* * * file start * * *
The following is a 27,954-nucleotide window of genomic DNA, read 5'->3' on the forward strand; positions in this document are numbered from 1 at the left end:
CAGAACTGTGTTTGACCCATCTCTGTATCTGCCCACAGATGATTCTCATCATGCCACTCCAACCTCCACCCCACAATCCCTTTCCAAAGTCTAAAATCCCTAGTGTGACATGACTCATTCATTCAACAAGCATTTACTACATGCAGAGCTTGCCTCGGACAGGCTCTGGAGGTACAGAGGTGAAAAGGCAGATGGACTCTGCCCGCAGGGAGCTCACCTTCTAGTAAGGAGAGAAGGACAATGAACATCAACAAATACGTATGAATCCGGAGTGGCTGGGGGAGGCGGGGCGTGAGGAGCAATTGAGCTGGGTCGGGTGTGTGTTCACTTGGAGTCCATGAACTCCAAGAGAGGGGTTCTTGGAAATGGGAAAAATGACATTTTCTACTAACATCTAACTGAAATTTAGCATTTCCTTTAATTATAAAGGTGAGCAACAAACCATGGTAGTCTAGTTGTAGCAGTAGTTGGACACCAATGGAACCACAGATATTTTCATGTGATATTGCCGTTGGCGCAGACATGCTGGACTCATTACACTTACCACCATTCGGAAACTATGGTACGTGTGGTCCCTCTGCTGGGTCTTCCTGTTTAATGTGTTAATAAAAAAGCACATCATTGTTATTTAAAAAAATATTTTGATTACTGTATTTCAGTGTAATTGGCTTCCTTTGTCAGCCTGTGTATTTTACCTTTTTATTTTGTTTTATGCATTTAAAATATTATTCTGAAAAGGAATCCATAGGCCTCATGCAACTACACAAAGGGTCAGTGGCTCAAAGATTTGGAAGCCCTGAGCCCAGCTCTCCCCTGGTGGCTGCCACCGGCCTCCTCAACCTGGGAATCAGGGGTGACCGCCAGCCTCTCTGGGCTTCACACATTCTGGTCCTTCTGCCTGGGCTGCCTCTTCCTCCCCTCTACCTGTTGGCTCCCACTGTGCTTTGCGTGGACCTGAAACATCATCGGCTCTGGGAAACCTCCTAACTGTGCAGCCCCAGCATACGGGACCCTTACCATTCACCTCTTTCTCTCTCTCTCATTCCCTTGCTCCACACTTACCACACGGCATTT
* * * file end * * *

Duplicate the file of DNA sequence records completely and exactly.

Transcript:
The following is a 27,954-nucleotide window of genomic DNA, read 5'->3' on the forward strand; positions in this document are numbered from 1 at the left end:
CAGAACTGTGTTTGACCCATCTCTGTATCTGCCCACAGATGATTCTCATCATGCCACTCCAACCTCCACCCCACAATCCCTTTCCAAAGTCTAAAATCCCTAGTGTGACATGACTCATTCATTCAACAAGCATTTACTACATGCAGAGCTTGCCTCGGACAGGCTCTGGAGGTACAGAGGTGAAAAGGCAGATGGACTCTGCCCGCAGGGAGCTCACCTTCTAGTAAGGAGAGAAGGACAATGAACATCAACAAATACGTATGAATCCGGAGTGGCTGGGGGAGGCGGGGCGTGAGGAGCAATTGAGCTGGGTCGGGTGTGTGTTCACTTGGAGTCCATGAACTCCAAGAGAGGGGTTCTTGGAAATGGGAAAAATGACATTTTCTACTAACATCTAACTGAAATTTAGCATTTCCTTTAATTATAAAGGTGAGCAACAAACCATGGTAGTCTAGTTGTAGCAGTAGTTGGACACCAATGGAACCACAGATATTTTCATGTGATATTGCCGTTGGCGCAGACATGCTGGACTCATTACACTTACCACCATTCGGAAACTATGGTACGTGTGGTCCCTCTGCTGGGTCTTCCTGTTTAATGTGTTAATAAAAAAGCACATCATTGTTATTTAAAAAAATATTTTGATTACTGTATTTCAGTGTAATTGGCTTCCTTTGTCAGCCTGTGTATTTTACCTTTTTATTTTGTTTTATGCATTTAAAATATTATTCTGAAAAGGAATCCATAGGCCTCATGCAACTACACAAAGGGTCAGTGGCTCAAAGATTTGGAAGCCCTGAGCCCAGCTCTCCCCTGGTGGCTGCCACCGGCCTCCTCAACCTGGGAATCAGGGGTGACCGCCAGCCTCTCTGGGCTTCACACATTCTGGTCCTTCTGCCTGGGCTGCCTCTTCCTCCCCTCTACCTGTTGGCTCCCACTGTGCTTTGCGTGGACCTGAAACATCATCGGCTCTGGGAAACCTCCTAACTGTGCAGCCCCAGCATACGGGACCCTTACCATTCACCTCTTTCTCTCTCTCTCATTCCCTTGCTCCACACTTACCACACGGCATTT